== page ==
Asia Economy

IMF says China debt swap, NPL securitization could create more problems

IMF says measures to solve China debt could make problem worse

Recent suggestions to solve China's massive corporate debt through swaps and securitization are grabbing headlines, but the measures could make the problem worse, experts at the International Monetary Fund (IMF) said in a blog post on Tuesday.

China's bulging private debt pile has come under scrutiny in recent months as the world's second-largest economy continues to slow. The IMF estimates corporate debt in China at 160 percent of GDP, "which is very high compared to other, especially developing, countries," the IMF's James Daniel, Jose Garrido and Marina Moretti wrote in a blog post on Tuesday.

Rating agencies Moody's Investors Service and Standard & Poor's have taken note: both trimmed the outlook on China's sovereign debt rating to negative last month.

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Authorities are taking steps to tackle the crisis. According to a Reuters report ast month, the country's central bank is preparing regulations that would allow banks to swap non-performing loans of companies for stakes in the same firms.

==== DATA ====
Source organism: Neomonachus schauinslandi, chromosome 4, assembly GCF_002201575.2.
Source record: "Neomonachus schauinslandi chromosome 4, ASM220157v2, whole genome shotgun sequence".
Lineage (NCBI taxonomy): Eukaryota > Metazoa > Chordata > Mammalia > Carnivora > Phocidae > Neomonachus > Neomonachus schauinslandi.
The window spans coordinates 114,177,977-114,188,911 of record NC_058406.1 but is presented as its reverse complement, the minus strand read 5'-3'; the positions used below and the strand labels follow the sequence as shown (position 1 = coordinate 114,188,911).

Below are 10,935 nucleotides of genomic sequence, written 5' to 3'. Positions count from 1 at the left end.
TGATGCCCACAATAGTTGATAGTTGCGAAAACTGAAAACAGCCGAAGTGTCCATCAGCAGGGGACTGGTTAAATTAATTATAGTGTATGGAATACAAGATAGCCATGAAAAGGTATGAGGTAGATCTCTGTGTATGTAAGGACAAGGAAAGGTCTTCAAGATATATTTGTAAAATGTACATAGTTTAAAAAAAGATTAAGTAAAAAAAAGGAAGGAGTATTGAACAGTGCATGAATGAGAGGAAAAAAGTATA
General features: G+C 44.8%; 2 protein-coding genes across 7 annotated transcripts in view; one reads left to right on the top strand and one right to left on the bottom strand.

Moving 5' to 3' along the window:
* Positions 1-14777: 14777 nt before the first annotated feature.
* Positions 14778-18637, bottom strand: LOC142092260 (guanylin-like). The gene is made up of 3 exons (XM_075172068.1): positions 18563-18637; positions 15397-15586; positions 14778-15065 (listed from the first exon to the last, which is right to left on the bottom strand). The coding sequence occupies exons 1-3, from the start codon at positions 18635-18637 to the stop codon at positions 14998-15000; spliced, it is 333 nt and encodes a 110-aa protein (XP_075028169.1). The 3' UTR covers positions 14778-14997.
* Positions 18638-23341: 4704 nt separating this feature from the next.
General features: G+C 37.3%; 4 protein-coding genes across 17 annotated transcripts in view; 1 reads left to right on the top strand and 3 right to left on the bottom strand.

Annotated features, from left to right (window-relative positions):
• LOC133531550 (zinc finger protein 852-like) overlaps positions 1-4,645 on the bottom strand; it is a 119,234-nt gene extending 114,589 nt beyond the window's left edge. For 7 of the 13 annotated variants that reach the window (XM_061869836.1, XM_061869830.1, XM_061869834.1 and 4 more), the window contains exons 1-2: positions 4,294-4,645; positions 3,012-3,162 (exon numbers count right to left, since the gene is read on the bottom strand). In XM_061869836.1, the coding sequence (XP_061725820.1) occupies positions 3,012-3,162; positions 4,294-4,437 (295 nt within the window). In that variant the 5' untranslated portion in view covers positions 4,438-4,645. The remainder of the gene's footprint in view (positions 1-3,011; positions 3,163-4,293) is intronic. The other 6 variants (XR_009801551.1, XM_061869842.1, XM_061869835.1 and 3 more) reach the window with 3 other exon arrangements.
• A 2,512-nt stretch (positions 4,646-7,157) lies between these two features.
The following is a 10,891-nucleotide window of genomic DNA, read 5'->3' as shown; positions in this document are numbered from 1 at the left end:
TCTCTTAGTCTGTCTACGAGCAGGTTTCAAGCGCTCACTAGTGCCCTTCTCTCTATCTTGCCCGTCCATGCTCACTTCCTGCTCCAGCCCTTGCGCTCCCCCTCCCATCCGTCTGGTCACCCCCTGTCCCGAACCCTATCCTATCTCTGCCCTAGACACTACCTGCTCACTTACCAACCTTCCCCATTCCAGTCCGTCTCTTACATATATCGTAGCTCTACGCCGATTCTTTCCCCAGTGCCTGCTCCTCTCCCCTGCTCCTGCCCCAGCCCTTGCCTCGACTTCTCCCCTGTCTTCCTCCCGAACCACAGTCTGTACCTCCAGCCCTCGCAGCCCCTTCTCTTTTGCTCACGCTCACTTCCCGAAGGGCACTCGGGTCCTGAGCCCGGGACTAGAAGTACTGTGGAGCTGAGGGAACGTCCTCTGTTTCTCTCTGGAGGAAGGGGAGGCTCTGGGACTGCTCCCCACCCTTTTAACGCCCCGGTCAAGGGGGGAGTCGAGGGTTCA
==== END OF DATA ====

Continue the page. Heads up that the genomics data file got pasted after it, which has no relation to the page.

The country also granted six large domestic banks quotas to (NPLs) as underlying assets, the news agency reported in February.

The IMF warned that these steps may not be enough. Worse still, the proposed response may end up harming more than helping.

"While such techniques can play a role in addressing these problems and have been used successfully by other countries, they are not comprehensive solutions by themselves. Unless they are carefully designed and part of a sound overall framework, they could actually worsen the problem, for example, by allowing "zombie" firms (non-viable firms that are still operating) to keep going," wrote the authors.

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"Banks generally also don't have the expertise to run or restructure a business and debt-equity conversions could create conflicts of interest—banks may keep lending to a now-related party."

Design is key if the methods are to work, they added.

Debt-to-equity conversions should convert debt of viable firms when there are operational restructuring plans for these companies, at fair value and with the banks holding the equity for a limited time period.

NPL securitization meanwhile should encompass a diversified pool of NPLs under a framework that will force owners to restructure distressed assets and obtain the best values from them.

Most importantly, the techniques need to be part of a comprehensive, system-wide plan addressing social consequences and requiring good governance, added the authors.

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